JEDDAH: An outpour of criticism was unleashed via social and traditional media outlets in the Gulf after the official Qatar News Agency (QNA) carried comments attributed to the nation's Emir, Sheikh Tamim bin Hamad al-Thani, said to have been made at a graduation ceremony of the national service (military conscription) where he has endorsed Iran, Hamas and Hezbollah.
He also reportedly spoke of "tensions" with the new US administration and predicted the President Donald J. Trump will not last long, citing domestic political problems in Washington over ties with Russia.
Al-Thani also seems to have praised Iran which even the previous US administration under President Obama labeled as the "biggest state sponsor of terror" as an "Islamic power" and a source of stability in the region.
“There is no wisdom in harboring hostility towards Iran,” he said.
Despite the emir allegedly Saying that the relations with Israel are “good,” he went on to describe Hamas — which is designated as a terrorist organization by the US, EU and Israel and is condemned even by Arab countries for firing missiles towards civilians — as the "official representative of Palestinians."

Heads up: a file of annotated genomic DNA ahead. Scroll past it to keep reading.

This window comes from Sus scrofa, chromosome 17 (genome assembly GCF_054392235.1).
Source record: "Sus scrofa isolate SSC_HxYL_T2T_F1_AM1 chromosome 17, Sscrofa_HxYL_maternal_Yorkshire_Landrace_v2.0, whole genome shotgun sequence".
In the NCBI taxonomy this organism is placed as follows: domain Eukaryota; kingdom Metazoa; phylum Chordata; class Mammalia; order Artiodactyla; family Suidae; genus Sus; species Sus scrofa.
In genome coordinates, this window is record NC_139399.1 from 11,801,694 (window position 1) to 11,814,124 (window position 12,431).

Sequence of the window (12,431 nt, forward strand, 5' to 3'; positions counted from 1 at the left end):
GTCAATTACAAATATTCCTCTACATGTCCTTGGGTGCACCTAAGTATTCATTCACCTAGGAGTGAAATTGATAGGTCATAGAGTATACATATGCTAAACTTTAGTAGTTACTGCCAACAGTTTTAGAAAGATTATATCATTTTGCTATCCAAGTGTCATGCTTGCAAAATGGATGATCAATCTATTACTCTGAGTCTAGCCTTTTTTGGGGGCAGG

Hamas — either in whole or in part — is regarded as a terrorist organization by several countries and international organizations, most notably by Israel, US and EU.
Despite this endorsement of Hamas, the Emir seems to have still refuted allegations of his country supporting terror, yet Doha is infamous for supporting both Lebanon's Hezbollah and Egypt's Muslim Brotherhood, which is designated a terrorist group by fellow GCC countries.
He reportedly also criticized the UAE, Bahrain and Egypt for waging a campaign against Doha. All three counties are fierce critics of the Muslim Brotherhood. However, he seems to have not mentioned Saudi Arabia by name.
He did seem however to criticize what he described as "exaggerated" recent arms deals and said that countries should be spending that money on development projects, an apparent attack on the recent enormous Saudi-US arms deals signed in Riyadh during President Trump's visit.
The Emir is said to have credited Al-Udeid Air Base, which houses the biggest US Air Force base in the region, with protecting Doha from some neighboring countries, without mentioning any names but some experts believe he may have meant a fellow GCC country.
A few hours after the controversial statements broke on QNA, the government's communication team tried to downplay them saying that the news agency's website was hacked. However, the report was simultaneously posted in different languages and social media platforms, where they remained. The comments also go in line with recent criticism waged against the UAE, Bahrain and Saudi Arabia in other state-sponsored media outlets such as Al-Jazeera, Al-Arab and the London-based Middle East Eye.